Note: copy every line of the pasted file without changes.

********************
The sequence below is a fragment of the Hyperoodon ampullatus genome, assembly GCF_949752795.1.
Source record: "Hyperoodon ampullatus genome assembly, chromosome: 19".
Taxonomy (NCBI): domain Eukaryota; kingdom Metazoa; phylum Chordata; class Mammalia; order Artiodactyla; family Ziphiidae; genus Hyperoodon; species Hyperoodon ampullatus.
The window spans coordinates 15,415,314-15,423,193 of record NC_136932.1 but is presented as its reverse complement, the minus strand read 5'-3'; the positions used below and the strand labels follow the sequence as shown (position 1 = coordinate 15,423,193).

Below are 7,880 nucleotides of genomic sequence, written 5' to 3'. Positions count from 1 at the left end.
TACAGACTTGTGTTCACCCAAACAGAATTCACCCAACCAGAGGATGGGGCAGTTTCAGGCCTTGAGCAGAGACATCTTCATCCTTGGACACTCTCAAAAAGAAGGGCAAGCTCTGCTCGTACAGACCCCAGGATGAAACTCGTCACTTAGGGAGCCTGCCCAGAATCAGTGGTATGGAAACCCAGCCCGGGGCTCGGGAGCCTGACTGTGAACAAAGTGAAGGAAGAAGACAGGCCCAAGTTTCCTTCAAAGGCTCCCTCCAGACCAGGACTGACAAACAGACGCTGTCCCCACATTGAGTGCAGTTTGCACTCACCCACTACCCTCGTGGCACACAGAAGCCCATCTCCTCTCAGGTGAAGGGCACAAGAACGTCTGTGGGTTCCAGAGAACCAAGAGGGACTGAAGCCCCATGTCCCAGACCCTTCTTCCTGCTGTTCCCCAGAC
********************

The sequence below is a fragment of the Hyperoodon ampullatus genome, assembly GCF_949752795.1.
Source record: "Hyperoodon ampullatus genome assembly, chromosome: 19".
Taxonomy (NCBI): domain Eukaryota; kingdom Metazoa; phylum Chordata; class Mammalia; order Artiodactyla; family Ziphiidae; genus Hyperoodon; species Hyperoodon ampullatus.
The window spans coordinates 15,415,314-15,423,193 of record NC_136932.1 but is presented as its reverse complement, the minus strand read 5'-3'; the positions used below and the strand labels follow the sequence as shown (position 1 = coordinate 15,423,193).

Below are 7,880 nucleotides of genomic sequence, written 5' to 3'. Positions count from 1 at the left end.
TACAGACTTGTGTTCACCCAAACAGAATTCACCCAACCAGAGGATGGGGCAGTTTCAGGCCTTGAGCAGAGACATCTTCATCCTTGGACACTCTCAAAAAGAAGGGCAAGCTCTGCTCGTACAGACCCCAGGATGAAACTCGTCACTTAGGGAGCCTGCCCAGAATCAGTGGTATGGAAACCCAGCCCGGGGCTCGGGAGCCTGACTGTGAACAAAGTGAAGGAAGAAGACAGGCCCAAGTTTCCTTCAAAGGCTCCCTCCAGACCAGGACTGACAAACAGACGCTGTCCCCACATTGAGTGCAGTTTGCACTCACCCACTACCCTCGTGGCACACAGAAGCCCATCTCCTCTCAGGTGAAGGGCACAAGAACGTCTGTGGGTTCCAGAGAACCAAGAGGGACTGAAGCCCCATGTCCCAGACCCTTCTTCCTGCTGTTCCCCAGAC